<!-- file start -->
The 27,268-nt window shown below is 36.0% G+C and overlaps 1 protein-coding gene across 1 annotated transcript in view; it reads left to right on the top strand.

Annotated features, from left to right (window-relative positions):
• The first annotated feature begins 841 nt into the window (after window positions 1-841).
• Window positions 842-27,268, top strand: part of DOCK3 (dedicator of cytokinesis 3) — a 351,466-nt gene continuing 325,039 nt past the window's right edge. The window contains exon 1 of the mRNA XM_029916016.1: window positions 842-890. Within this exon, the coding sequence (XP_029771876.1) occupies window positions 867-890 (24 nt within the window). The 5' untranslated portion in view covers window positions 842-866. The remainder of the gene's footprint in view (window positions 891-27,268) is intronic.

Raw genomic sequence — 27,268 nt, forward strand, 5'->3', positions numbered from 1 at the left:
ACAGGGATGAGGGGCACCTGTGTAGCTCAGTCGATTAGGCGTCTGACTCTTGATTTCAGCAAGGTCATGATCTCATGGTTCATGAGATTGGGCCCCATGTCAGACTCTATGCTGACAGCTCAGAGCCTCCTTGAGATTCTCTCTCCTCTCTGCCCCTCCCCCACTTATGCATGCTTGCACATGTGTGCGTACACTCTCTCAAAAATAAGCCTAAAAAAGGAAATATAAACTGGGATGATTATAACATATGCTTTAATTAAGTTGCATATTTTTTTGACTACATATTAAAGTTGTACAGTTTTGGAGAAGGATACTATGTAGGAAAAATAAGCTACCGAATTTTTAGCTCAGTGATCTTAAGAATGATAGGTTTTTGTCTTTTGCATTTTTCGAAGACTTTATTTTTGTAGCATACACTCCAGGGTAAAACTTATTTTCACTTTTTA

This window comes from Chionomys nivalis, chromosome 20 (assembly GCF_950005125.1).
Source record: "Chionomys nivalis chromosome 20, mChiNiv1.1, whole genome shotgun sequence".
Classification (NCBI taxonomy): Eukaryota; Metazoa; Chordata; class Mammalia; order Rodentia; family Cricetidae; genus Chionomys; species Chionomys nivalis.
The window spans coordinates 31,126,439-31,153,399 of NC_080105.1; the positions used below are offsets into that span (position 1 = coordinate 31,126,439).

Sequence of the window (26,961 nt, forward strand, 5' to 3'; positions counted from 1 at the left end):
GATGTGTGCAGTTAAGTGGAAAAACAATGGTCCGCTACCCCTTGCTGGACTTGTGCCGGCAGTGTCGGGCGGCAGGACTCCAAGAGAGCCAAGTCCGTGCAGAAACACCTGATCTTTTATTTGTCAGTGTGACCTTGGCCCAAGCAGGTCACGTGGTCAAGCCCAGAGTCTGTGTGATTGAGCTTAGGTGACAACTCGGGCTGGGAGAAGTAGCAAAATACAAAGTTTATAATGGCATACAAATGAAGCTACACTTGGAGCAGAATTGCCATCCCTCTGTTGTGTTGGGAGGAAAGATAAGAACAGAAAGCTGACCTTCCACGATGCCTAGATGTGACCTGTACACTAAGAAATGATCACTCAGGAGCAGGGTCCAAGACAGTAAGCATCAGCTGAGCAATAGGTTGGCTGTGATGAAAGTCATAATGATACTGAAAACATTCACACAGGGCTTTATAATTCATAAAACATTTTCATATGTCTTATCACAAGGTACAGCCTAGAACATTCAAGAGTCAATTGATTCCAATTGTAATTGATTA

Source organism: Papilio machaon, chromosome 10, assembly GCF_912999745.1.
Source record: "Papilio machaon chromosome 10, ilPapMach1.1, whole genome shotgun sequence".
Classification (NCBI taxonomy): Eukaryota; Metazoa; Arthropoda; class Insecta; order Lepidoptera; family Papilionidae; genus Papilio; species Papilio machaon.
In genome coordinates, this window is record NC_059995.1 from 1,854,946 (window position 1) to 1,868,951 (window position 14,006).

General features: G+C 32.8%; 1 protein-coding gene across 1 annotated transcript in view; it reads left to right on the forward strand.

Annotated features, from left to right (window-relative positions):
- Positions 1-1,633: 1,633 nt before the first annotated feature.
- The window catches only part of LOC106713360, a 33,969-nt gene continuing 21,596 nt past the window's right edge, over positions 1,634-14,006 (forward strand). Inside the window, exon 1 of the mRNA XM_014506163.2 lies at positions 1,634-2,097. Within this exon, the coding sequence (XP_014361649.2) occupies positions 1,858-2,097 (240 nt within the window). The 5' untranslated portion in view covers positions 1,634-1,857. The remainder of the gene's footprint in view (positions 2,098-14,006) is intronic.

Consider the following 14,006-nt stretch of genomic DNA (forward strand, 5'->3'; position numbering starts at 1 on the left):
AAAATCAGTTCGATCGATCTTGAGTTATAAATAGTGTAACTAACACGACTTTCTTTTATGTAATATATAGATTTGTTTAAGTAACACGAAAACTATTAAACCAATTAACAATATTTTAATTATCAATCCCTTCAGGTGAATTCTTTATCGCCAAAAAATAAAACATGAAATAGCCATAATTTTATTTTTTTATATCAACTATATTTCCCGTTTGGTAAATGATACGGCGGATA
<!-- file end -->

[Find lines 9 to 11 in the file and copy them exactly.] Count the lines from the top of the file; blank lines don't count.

Classification (NCBI taxonomy): Eukaryota; Metazoa; Chordata; class Mammalia; order Rodentia; family Cricetidae; genus Chionomys; species Chionomys nivalis.
The window spans coordinates 31,126,439-31,153,399 of NC_080105.1; the positions used below are offsets into that span (position 1 = coordinate 31,126,439).

Sequence of the window (26,961 nt, forward strand, 5' to 3'; positions counted from 1 at the left end):